Once you get intentional about the 5 Twitter Tips for Leading you will find that new ideas are flowing like a dam has burst somewhere in Idea Heaven, and they are coming at you like crazy. I advise you to be ruthless about purging and discarding anything which does not fit into the reasonableness of the coming week: Invoke the Pareto Principle. Things happen fast on Twitter, and you will continually get new inputs: If a current input doesn’t create a burning desire in you to act on it almost immediately, consider it clutter.

Don’t over-organize or get into analysis-paralysis: Go for simplicity and speed, and once you design your system for capture-with-context-relevance practice it consistently so you instill a new habit, for great habits put you on automatic pilot in a good way: You Are Your Habits, so Make ‘em Good!

3. Execute. Give your adaptive efforts boundaries. Tie to specificity

Number 2. should get you into a better Twitter rhythm. Now you must balance that: Know when to walk away and into the real world. Twitter isn’t going anywhere. Get your stuff done.

If you skim through the tweets on my conversational account and you will see that I use Twitter simply to play and have fun too, but I do that within the other boundaries I have set for myself there as defined by these 10 tips. My biggest self-imposed boundary is that I don’t tweet from a device like a cellphone or blackberry at all, and I will rarely tweet when I travel ”“ when I have downtime traveling I am working on the 5 Twitter Tips for Leading, and not these (as defined in those tips, I ‘read’ and will rarely ‘converse’ when I travel).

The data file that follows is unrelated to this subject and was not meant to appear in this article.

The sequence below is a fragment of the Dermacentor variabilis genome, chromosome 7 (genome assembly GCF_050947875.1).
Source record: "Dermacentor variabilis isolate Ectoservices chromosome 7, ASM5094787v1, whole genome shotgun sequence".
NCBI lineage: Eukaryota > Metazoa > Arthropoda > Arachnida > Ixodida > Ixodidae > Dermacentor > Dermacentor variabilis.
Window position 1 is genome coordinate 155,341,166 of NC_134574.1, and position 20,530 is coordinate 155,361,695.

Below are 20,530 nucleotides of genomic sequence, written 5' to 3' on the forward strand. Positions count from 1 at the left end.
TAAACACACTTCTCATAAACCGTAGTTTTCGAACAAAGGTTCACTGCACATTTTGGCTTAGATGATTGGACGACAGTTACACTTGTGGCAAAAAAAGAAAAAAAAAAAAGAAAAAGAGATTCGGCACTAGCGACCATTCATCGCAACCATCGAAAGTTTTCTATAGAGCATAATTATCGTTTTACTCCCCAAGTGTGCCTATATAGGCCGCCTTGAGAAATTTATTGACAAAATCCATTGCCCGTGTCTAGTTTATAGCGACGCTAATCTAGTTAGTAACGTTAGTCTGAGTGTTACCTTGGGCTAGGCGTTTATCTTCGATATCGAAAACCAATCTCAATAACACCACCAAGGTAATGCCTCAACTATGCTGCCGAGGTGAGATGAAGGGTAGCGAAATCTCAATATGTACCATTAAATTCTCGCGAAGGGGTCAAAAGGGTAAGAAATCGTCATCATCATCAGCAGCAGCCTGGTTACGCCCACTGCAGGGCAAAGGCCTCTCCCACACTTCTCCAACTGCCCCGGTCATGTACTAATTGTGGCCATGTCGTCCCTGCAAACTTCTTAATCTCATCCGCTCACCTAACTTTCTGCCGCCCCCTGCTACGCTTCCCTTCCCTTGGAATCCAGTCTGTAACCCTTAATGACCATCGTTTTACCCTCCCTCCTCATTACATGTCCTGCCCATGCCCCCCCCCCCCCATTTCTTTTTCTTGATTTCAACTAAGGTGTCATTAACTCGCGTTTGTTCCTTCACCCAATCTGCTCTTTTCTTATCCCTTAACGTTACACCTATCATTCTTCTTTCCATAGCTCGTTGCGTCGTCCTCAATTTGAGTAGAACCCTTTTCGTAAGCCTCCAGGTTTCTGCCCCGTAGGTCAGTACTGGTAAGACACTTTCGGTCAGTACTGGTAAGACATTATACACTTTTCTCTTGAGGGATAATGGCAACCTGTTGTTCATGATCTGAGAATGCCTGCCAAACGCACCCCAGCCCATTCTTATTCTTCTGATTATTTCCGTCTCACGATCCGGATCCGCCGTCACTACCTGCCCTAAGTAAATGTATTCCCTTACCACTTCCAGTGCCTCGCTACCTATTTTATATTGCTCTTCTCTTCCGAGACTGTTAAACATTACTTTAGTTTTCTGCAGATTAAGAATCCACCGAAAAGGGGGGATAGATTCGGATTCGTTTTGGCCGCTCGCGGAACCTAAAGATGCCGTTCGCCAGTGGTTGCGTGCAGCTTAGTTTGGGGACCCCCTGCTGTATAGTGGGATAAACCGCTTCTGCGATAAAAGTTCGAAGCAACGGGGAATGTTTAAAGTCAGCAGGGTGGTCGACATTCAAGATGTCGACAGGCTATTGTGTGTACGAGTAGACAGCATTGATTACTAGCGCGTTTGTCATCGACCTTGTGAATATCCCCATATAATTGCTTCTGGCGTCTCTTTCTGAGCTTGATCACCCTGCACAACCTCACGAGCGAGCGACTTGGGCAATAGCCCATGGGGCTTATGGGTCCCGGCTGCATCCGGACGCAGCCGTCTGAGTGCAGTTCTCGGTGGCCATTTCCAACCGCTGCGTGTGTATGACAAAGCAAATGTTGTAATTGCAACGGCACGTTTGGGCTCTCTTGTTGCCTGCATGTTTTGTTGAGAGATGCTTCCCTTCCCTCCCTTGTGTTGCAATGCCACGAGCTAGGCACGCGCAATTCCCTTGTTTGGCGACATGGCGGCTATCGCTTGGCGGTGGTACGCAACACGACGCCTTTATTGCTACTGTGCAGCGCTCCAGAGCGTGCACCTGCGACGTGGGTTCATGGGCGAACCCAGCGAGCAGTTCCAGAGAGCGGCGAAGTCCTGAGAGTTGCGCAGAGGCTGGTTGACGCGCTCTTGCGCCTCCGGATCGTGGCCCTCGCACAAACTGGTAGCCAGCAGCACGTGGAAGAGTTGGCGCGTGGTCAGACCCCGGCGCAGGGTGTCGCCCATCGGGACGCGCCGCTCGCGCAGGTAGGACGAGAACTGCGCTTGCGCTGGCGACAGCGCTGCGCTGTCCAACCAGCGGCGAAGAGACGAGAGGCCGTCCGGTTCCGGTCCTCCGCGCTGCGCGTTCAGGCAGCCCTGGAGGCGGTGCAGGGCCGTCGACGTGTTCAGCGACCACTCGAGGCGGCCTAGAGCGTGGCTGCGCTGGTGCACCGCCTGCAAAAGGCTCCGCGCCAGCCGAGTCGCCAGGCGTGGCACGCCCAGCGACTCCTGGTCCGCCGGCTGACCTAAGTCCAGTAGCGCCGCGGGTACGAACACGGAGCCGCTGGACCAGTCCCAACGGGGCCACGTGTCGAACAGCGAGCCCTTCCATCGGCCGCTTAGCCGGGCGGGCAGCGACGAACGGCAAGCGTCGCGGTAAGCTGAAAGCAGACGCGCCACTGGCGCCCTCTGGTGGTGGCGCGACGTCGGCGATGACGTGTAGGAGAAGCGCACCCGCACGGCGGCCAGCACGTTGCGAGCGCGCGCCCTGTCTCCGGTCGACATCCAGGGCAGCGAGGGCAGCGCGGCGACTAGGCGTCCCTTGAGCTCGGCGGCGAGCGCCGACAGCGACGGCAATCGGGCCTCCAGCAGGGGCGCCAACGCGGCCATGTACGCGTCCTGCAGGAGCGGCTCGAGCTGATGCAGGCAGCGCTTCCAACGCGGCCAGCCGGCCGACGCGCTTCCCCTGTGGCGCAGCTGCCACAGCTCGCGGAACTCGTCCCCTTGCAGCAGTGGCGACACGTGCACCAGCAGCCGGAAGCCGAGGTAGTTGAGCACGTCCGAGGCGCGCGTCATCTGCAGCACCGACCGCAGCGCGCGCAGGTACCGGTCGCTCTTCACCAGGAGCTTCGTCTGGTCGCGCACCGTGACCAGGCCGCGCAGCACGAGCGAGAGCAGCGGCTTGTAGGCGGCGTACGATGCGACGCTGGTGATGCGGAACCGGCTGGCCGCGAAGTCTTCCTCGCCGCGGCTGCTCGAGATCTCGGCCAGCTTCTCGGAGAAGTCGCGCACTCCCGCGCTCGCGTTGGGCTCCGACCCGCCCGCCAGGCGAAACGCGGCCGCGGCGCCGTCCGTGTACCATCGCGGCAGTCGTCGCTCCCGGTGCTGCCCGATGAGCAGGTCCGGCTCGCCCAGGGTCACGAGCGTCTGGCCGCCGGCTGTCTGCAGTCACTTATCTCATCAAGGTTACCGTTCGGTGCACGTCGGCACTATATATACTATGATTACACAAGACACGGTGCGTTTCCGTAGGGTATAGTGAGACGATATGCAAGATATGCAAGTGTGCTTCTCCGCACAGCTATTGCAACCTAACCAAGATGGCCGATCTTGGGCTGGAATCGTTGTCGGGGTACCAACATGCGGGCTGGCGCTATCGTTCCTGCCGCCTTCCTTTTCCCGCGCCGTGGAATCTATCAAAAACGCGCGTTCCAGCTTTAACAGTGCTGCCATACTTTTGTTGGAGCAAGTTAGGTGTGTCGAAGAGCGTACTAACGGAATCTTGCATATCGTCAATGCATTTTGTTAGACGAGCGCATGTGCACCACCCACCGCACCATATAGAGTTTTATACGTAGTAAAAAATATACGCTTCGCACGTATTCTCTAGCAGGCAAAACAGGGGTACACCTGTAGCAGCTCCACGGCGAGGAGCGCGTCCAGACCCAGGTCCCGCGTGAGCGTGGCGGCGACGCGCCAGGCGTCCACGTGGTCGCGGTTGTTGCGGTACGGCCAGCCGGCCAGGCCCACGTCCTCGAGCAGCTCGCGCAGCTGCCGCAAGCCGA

“Tie to specificity” is about finishing well: In your intentional leading with Twitter (Part 1) you set some goals. Now, within your intentional managing, you assess where you are with those goals and complete the idea-project you’d set your sights on.

This is where you also get real about just how much you can handle at any given time, handling it well or not at all. Better to completely ace one project than get mediocre results with several of them. At any given time I am only handling one goal with each of my Twitter accounts.

4. Change it up, but stick within your niche, project context or goal intention

It’s become cliché but it’s also true: Embracing change must be the new normal for managers today to succeed and survive. Well guess what; Twitter can help you with this too. Change it up there, but get the next shift for your change from how you are deciding to Lead on Twitter to begin with.

It may take you some time to get to this one, and understand how it differs from Tip number 1 in 5 Twitter Tips for Leading, “Think of Twitter as a Learning Resource and Idea Generator.” I have been on Twitter for about 18 months now, and the app is still evolving; thus my use of it does too: We change and shift together.

Some examples:
Within these tips I have focused on idea generation and capture, however you may choose to “change it up” in a number of ways. You can use Twitter for problem-solving. You can use Twitter for networking. You can use Twitter for job-hunting and mentorship. You can use Twitter for marketing, or as a Customer Feedback Loop. If you blog, you can use Twitter as a feed publisher and to build community. I am now experimenting with tweeting my book there, 140 characters at a time, and mixed in with some other value-alignment coaching (visit @MwAloha to check it out). Twitter is a tremendous resource when you travel to a place you’ve never been to before and want recommendations, or want to convert virtual connections into those invaluable face to face ones.

5. Follow others who walk in your shoes. Ask good questions. Give as well as you receive, and give more